Length: 27 feet (8.22 meters)
Height: 6.9 feet (2.1 meters)
Weight: 1,130 pounds ( 512 kilograms) empty, maximum takeoff weight 2,250 pounds (1,020 kilograms)
Wingspan: 48.7 feet (14.8 meters)
Speed: Cruise speed around 84 mph (70 knots), up to 135 mph
Range: up to 400 nautical miles (454 miles)
Ceiling: up to 25,000 feet (7,620 meters)
Fuel Capacity: 665 pounds (100 gallons)
Payload: 450 pounds (204 kilograms)
System Cost: $40 million (1997 dollars)
Inventory: Active force, 48; ANG, 0; Reserve, 0
Thursday, February 7, 2002
CIA missile said to kill suspected al Qaeda leader
WASHINGTON - A missile fired by remote control from a pilotless CIA aircraft has hit what was believed to be a group of senior al Qaeda members in southeastern Afghanistan, killing at least one of them, U.S. officials said on Wednesday.
"It was a CIA Predator missile that was fired upon what was thought to be a senior al Qaeda official," said the official, who asked not to be identified. He said the attack took place on Monday night.
"At least one was killed and possibly others. It's not clear who the individual was," the official said, adding that bad weather in the region had prevented a mission to identify bodies.
The al Qaeda leader who was killed in the attack was taller than the handful of others surrounding him, leading to some speculation about whether the United States may have hit its most wanted man in the war on terrorism -- Osama bin Laden.
Bin Laden, whose height is estimated on the FBI's most wanted terrorist list to be 6 feet 4 inches to 6 feet 6 inches (193 cm to 198 cm), is blamed by the United States for the Sept. 11 attacks on America that killed about 3,000 people.
But another U.S. official said several al Qaeda leaders were tall, including Ayman al-Zawahri, bin Laden's top lieutenant.
U.S. officials believe it was an al Qaeda leader because of the manner in which the others around him were paying homage. "You can tell from overhead that one guy's the center of attention," the official said.
"The central figure had a close encounter of the worst kind with a Hellfire missile," he said.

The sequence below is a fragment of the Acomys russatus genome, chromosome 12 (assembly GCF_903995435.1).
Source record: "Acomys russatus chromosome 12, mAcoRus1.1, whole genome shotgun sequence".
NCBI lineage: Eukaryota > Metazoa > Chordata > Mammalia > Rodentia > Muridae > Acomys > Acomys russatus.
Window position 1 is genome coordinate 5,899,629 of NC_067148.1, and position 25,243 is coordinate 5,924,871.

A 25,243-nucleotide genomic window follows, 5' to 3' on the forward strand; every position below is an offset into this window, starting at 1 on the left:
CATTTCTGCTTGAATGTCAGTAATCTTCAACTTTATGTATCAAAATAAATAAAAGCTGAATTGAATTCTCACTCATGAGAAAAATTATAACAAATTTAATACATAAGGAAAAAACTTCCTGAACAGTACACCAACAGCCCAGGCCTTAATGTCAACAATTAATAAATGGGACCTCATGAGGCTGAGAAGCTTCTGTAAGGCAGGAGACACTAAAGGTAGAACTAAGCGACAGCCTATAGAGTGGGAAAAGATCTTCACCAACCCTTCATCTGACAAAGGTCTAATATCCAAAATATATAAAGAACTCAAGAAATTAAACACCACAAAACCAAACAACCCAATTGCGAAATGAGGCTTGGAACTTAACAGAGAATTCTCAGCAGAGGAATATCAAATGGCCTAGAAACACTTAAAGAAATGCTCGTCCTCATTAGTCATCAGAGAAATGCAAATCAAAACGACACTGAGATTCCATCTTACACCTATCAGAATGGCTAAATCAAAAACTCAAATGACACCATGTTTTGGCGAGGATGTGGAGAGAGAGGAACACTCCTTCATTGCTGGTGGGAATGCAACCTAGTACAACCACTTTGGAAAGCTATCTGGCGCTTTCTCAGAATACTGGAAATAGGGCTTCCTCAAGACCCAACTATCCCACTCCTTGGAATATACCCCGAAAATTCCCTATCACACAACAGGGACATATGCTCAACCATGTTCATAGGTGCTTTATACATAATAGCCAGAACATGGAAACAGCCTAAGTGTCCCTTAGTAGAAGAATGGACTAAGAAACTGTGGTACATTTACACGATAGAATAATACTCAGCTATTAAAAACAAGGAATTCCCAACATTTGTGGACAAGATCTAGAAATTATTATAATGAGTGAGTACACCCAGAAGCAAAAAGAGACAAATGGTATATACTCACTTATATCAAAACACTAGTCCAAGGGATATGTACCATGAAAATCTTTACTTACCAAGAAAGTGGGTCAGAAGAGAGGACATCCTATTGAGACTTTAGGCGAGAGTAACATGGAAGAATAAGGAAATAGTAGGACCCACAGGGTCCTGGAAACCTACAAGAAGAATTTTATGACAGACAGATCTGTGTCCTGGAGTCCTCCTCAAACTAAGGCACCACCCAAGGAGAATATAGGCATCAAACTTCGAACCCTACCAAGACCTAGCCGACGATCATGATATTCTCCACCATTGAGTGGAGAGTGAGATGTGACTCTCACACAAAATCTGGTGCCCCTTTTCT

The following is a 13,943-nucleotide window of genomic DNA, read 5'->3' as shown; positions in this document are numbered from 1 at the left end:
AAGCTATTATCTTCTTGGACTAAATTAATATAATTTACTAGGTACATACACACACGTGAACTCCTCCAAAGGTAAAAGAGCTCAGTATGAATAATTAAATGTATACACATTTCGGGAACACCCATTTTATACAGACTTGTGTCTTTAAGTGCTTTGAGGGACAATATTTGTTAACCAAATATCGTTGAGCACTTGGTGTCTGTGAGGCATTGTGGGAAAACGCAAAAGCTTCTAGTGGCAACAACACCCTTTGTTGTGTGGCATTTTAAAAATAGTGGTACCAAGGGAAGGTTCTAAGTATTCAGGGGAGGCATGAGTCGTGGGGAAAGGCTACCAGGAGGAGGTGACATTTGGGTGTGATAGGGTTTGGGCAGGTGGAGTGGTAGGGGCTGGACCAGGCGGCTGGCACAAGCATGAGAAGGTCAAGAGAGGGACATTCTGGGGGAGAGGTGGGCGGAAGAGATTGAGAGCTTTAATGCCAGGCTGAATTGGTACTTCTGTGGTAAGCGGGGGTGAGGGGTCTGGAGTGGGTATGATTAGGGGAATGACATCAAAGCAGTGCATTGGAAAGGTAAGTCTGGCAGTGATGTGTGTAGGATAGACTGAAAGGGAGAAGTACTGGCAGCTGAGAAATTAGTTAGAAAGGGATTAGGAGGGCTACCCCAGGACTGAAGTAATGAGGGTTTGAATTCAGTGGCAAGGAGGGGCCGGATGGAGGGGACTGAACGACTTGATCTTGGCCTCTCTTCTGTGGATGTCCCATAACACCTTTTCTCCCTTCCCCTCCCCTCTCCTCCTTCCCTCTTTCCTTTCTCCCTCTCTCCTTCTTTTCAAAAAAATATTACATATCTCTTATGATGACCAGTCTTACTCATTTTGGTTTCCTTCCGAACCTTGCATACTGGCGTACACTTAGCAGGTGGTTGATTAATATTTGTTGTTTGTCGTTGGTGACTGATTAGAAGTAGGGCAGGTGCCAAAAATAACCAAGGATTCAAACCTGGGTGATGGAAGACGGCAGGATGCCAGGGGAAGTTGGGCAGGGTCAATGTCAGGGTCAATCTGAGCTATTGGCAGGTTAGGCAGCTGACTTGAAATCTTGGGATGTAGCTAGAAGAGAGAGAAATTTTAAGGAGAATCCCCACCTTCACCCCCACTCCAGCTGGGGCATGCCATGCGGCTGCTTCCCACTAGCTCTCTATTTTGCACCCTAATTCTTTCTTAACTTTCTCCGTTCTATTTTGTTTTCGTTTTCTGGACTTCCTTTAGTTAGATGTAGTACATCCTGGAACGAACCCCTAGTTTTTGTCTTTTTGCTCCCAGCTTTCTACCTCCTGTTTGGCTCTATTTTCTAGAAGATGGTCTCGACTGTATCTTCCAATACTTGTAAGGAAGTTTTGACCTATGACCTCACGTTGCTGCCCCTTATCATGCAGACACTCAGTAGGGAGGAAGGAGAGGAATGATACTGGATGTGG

November 4, 2002
Terrorist killed in Yemen
Washington Nov 4, 3:07 PM (AP): US forces killed a top associate of Osama bin Laden in Yemen in a missile strike … a U.S. official said Monday. Qued Salim Siman al Harethi was one of several al Qaida members traveling by car in northwest Yemen when a Hellfire missile struck it Sunday, killing him and five others. … U.S. counter-terrorism officials have said that al Harethi, also known as Abu Ali, was al Qaida’s chief operative in Yemen … [He] is a suspect in the bombing of the destroyer USS Cole in Aden, Yemen, on Oct. 12, 2000.
“We own the night!”
isn’t what it used to be….
Global Hawk operates at ranges up to 3000 nautical miles from its launch area, with loiter capability over the target area of up to 24 hours at altitudes greater than 60,000 feet. It is capable of simultaneously carrying electro-optical (EO), infra-red (IR), and synthetic aperture radar (SAR) payloads, and is capable of both wideband satellite and Line-Of-Sight (LOS) data link communications.
Jstars can gather and display broad and detailed battlefield information as events occur, and relay it in near-real time to the Army's ground stations.
Radar includes SAR (synthetic aperture radar), wide area surveillance, moving target indicator (MTI), fixed target indicator (FTI), and target classification. The antenna has a 120-degree field of view covering nearly 19,305 square miles (50,000 square kilometers) and is capable of detecting targets at more than 250 kilometers (more than 820,000 feet).
In addition to being able to detect, locate and track large numbers of ground vehicles the radar has some capability to detect low, slow-moving airplanes, helicopters, and rotating antennas.
GA Lynx Synthetic Aperture Radar
but maybe not for the reasons you think.
massive use by Saddam of biological weapons against U. S. troops, Israel, Saudi Arabia, and his own people
That is what Saddam believes prevented
the invasion of Baghdad.
Is it true?
convince Iraqi troops and commanders to disobey their doomed leader
a little bit of Political Science …
(for which I am not credentialed)
Who will be our strongest allies in the Persian Gulf region in 2004?
Large-scale terrorism unlikely in US
Key threat comes from Iraq nuclear
Hope: Iraqis hate Saddam, will overthrow
Invasion -- mode will surprise most people
Danger: Iraqi biological weapons
viewgraphs available at http://muller.lbl.gov/TerrorismTalk.htm